Towards the end of 2014 two new case studies were published; the first a new multi-generational BHD case from China, and the second a thyroid tumour linked to mutations in TSC2 and FLCN.
Lin et al. (2014) report on a case study of a 67-year old woman presenting with skin lesions, multiple lung cysts and renal neoplasms characteristic of BHD. One of her two sons also exhibits similar skin and lung phenotypes but does not currently show renal neoplasms. Genetic analysis confirmed that both the mother and son have a heterozygous mutation in exon 10 of the FLCN gene predicted to result in protein truncation.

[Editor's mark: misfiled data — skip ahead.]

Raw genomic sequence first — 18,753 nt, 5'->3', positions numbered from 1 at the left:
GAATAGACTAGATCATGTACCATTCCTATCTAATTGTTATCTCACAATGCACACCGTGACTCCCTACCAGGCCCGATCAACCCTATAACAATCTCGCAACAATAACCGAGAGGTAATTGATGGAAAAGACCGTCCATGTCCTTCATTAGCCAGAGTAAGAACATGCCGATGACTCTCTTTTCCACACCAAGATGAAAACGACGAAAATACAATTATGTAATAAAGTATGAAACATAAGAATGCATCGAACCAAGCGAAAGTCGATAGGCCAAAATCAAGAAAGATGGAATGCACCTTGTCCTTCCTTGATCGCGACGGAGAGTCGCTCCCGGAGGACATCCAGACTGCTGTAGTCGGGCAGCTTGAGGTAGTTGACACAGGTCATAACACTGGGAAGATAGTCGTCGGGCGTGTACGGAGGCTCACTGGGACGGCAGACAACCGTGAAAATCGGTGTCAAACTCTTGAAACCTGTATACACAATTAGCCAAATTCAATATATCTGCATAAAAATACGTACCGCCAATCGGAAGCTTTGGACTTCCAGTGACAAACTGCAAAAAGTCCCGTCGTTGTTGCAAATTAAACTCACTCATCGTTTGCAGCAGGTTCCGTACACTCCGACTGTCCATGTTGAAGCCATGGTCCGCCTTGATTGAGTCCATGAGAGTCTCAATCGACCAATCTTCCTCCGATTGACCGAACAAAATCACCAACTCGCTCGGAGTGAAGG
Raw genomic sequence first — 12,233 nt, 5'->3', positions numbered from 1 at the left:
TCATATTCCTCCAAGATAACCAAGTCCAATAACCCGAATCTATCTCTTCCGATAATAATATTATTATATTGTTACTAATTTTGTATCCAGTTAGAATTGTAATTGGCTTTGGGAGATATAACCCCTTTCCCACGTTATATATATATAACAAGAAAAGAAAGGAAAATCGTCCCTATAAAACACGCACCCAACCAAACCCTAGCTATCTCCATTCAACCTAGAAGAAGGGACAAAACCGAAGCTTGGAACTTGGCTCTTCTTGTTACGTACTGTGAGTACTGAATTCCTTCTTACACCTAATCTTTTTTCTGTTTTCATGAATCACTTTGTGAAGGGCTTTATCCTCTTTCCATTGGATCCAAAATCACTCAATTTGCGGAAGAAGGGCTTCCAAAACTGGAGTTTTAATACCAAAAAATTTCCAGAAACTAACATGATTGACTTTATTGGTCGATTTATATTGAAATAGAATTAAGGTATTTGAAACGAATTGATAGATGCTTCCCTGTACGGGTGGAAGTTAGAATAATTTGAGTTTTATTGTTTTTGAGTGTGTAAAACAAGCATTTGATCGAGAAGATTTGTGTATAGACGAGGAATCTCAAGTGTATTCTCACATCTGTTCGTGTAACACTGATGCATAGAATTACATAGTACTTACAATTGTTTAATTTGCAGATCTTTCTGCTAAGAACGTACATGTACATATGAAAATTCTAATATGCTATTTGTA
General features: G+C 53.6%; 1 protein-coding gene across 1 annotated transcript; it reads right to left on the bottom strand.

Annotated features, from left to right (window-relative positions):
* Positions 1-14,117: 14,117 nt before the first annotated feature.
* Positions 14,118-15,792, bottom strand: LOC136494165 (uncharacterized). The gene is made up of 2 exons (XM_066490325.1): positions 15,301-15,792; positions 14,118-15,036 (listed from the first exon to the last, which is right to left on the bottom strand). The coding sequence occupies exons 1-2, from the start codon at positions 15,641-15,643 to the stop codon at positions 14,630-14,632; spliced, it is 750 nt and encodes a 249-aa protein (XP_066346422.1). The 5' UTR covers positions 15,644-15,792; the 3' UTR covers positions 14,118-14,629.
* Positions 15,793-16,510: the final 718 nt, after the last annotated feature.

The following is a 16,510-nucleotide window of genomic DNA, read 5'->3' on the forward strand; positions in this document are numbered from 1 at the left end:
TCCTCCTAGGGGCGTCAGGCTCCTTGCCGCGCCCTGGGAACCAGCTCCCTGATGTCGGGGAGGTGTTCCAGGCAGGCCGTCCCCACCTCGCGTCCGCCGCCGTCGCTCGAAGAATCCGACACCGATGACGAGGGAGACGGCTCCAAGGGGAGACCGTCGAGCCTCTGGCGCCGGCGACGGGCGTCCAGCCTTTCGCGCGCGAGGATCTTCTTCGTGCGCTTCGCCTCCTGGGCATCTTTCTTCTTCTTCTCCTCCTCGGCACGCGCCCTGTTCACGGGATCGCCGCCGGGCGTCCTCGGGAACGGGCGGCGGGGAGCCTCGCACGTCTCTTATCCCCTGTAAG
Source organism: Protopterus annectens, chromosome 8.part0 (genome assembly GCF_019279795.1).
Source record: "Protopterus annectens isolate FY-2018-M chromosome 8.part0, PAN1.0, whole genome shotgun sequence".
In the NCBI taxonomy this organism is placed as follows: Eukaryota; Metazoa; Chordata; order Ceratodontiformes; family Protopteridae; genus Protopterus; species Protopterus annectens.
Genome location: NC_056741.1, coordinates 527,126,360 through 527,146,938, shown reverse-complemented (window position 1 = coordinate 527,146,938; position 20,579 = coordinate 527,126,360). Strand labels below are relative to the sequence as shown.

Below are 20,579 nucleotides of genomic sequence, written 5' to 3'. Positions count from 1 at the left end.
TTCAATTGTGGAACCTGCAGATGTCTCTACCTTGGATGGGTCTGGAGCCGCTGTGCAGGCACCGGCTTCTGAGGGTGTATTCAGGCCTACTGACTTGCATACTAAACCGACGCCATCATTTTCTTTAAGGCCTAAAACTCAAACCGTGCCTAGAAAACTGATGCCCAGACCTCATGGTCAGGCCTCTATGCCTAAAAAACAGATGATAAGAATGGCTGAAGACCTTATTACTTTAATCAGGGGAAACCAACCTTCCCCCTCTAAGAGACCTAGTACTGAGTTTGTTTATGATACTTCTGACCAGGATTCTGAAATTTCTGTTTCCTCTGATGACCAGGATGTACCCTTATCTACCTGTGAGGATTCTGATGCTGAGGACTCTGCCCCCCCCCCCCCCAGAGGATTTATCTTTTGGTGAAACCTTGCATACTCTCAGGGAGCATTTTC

Wagle et al. (2014) report on a case study of a 57-year old metastatic anaplastic thyroid cancer patient who initially responded well to everolimus, an allosteric inhibitor of mTOR, however went on to develop a resistant tumour. Genomic analysis of the pre-treatment and resistant tumours identified a mutation in the TSC2 gene known to inactivate the protein. Additional mutations were seen in the TP53 and folliculin (FLCN) genes, the latter of which is associated with BHD. Both the TSC2 and FLCN mutations could be contributing to increased mTOR activity and subsequent tumour growth. The initial response to everolimus supports the belief that cancers with aberrant mTOR activation are uniquely sensitive to mTOR inhibitors. The subsequent resistant tumour developed after an additional mutation in the MTOR gene blocked everolimus binding to mTOR.
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